My Palestinian colleague in Bethlehem shared her fears with me about events like those in Jenin this week occurring closer to home for her, possibly while her kids would be at school. In Jenin, there was shooting outside of schools. Helpless parents had to rely on likely helpless teachers to comfort their children.

Gaza. Frame it as they will. Israeli remarks about a Palestinian state being a prize to Hamas demands being reframed. By us. By the Palestinians. It is justice. I can only hope for a Palestinian society that will never want to frame its existence as a prize for war crimes and atrocities it brought upon Israelis on October 7, 2023.

The date will forever be entwined with the horrors of that day – and they include the failures of the government of Israel that paved the way to Hamas understanding they could get away with it. The government encouraged Israeli polarization, and watched a society slowly move toward a breaking point over government tactics to accomplish judicial reform. The failures of the government streamlined into the absence of defense and security forces on the scene for hours on that fateful October day.

Before I seek threads of hope for a better future, allow me one more disturbing thought. Haim suggested I write this week’s blog about the corruption in our government. That would be a challenge considering my candid efforts at brevity. Suffice it to say, Haim said this following an investigative journalist’s report showing how the Ministry of Transportation, due to the corruption of the minister, paved roads, or refrained from paving and fixing roads and highways, for reasons that have nothing to do with transportation considerations. The prioritization of her transportation policy based on political considerations means there were road conditions on October 7 that intensified and exacerbated the difficulties Israeli defense and security forces, and helpful citizens faced in reaching the victims of Hamas –murdered, captured, fleeing injured, or just running madly for their lives.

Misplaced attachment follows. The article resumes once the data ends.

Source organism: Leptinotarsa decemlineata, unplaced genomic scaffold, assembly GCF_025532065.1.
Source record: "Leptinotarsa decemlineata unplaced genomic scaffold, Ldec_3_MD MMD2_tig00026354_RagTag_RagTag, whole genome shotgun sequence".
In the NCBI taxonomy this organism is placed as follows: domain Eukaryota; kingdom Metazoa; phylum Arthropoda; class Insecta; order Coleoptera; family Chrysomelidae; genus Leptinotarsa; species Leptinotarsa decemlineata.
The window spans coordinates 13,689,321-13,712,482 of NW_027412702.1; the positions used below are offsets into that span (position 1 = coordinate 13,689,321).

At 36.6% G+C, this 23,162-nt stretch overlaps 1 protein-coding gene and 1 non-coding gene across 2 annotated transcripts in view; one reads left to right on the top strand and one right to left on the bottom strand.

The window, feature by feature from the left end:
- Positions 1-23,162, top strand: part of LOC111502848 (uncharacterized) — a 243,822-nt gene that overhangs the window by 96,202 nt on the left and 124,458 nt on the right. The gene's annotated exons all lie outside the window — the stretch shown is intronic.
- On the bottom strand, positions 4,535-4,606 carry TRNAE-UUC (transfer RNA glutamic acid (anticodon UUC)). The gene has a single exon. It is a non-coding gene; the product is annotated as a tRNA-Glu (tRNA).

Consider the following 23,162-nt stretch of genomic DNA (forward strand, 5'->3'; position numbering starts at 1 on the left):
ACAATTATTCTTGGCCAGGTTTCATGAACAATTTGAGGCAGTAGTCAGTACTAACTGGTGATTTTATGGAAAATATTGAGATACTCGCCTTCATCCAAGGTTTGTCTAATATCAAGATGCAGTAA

When the radio plays songs for peace, songs of generations past and past wars when a naïve society could believe there was a genuine commitment to peace, I laugh in pain. Songs for peace are songs of a lost spirit. In those times of naivete there were injustices and seeds planted by Israel to complicate a situation that has evolved to where we are today. But not only is Israel to blame – not by a long shot.

And in the end, we need to regain some naivete and we need to ask our enemies to do the same. We need to believe the songs for peace. We all need to relinquish our hate.

Only people with peace in their heart make peace!

About the Author
Born and raised in Philadelphia, earned a B.A. in Near Eastern and Judaic Studies from Brandeis University in 1980, followed by an M.A. in Political Science from The Hebrew University of Jerusalem, Harriet has worked in the non-profit world throughout her career. She is a freelance translator and editor, writes poetry in Hebrew and essays in English, and continues to work for NGOs committed to human rights and democracy.